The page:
When someone threw grenades into a crowd of peaceful demonstrators on March 30, 1997, journalist Chan Mony paid a big price for doing his job.
Three pieces of shrapnel pierced his left eye, nearly blinding him. And though Chan Mony felt lucky at first—he had survived, while at least 16 others died—his luck has recently run thin.
Nearly four years after the attack, his injury has flared up again, requiring additional medical treatment. Chan Mony can’t begin to pay for it. The newspaper he worked for when he was hurt, the Kampuchea Thngay Nih (Cambodia Today), paid for the initial treatment, but the paper went out of business.
His friends are passing the hat for him, trying to raise enough money to pay for treatment. He is in constant pain, but he does not want his eye removed.
“I don’t want to be blind,” said Chan Mony, 33.
If the infection does not subside by Monday, doctors said, they will remove the eye.
Leaning against a pillar beneath his wooden house in Ang Soeng village, Takeo province, Chan Mony recalled the last seconds before the Mar 30 explosion that changed his life.
It was early morning, and several hundred people had gathered on Sothearos Boulevard, just across from the National Assembly, to protest judicial corruption.
Opposition leader Sam Rainsy had just begun to speak and Chan Mony was taking his picture when he saw a grenade rolling towards him. It was
2 meters away when it exploded.
The blast was so powerful he fell to the ground, dazed. He heard two more explosions and the screaming of panicked demonstrators as they tried to run.
Chan Mony’s right leg was broken. Blood poured from his left eye. He crawled as best he could towards the others.
Two friends, reporters for Koh Santepheap (Island of Peace) and Rasmei Kampuchea (Light of Cambodia), found him and quickly applied a tourniquet to his thigh.
“They were so clever, acting like they were on a battlefield,” he said. “If they had not tied my thigh, I probably would not have lived.”
In the chaos that followed the explosions, he lay on the floor at Calmette Hospital for six hours, until he was found by his editor and Khieu Kanharith, secretary of state for the Information Ministry.
They got the doctors to look at him. But the doctors said they didn’t have the know-how to treat the eye injury, and that he would have to seek treatment abroad.
Chan Mony’s newspaper was owned by the Ganad-Khmer Publishing Co Ltd, a subsidiary of the Malaysia-based Ganad Publishing Sdn Bhd.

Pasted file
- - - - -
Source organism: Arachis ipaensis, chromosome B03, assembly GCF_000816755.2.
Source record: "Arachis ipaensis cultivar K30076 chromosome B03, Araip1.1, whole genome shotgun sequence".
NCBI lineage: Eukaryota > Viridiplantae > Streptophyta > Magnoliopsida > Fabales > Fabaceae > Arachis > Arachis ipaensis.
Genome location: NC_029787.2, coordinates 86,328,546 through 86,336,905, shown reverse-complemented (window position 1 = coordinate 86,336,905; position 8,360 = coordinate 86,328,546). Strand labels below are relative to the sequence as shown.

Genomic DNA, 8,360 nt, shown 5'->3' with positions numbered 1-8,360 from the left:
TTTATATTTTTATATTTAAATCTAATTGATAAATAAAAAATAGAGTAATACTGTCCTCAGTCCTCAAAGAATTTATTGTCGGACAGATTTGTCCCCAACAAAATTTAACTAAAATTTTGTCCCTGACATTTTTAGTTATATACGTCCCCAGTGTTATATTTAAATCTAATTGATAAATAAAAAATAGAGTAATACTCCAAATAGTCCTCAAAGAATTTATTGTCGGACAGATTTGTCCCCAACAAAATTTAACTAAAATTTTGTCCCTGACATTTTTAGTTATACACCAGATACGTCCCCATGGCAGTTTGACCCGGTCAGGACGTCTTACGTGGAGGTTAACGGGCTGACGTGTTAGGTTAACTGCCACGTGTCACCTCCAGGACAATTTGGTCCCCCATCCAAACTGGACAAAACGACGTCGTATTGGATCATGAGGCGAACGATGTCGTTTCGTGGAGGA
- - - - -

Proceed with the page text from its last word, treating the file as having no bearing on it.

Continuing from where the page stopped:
The company paid to fly him to Malaysia, where his leg and eye were treated. The cost, he said, was enormous. “I am so indebted to my old company for this.”
Kampuchea Thngay Nih folded in 1998, and Chan Mony went to work for the Evening News. Later that year, he risked his safety again when he covered post-election street fights between supporters of the CPP and its opponents.
“I was in a very bad situation,” he said. But, he said he did not worry about his safety, because he loved his job.
“Journalism is something I have dreamed about doing, and I have done well in it,” he said. “I have been physically maimed but not mentally. My heart is still in journalism.”
Today Chan Mony is recovering from an operation performed at Preah Ang Duong Hospital in Phnom Penh. Doctors donated their time in an attempt to relieve pressure building inside his eye, but they are not sure the operation will be successful.
His friends raised some money for the doctors at Preah Ang Duong, but they have no hope of raising all the money needed for the operation. The treatment cost $15,000 four years ago.
He speaks no English, so has no way of contacting the Malaysians who helped him the last time around. He knows that the logical solution is probably to remove the eye, to stop the pain and eliminate the possibility of infection.
But he still hopes to find another way out.
Meanwhile, the fourth anniversary of the grenade attack nears, and no one has been arrested. “If the government was strongly willing, they could have arrested the suspects a long time ago,” he said. “But they are not.”
He called on the government to solve the case.
“Enough is enough. We must stop violence in our society. Peace is there, we should strengthen it with our strong commitment,” he said.
”My injury, if it gets worse, can damage my life and that of my three children. But I am lucky. I lived. A lot of people died, and they want justice.”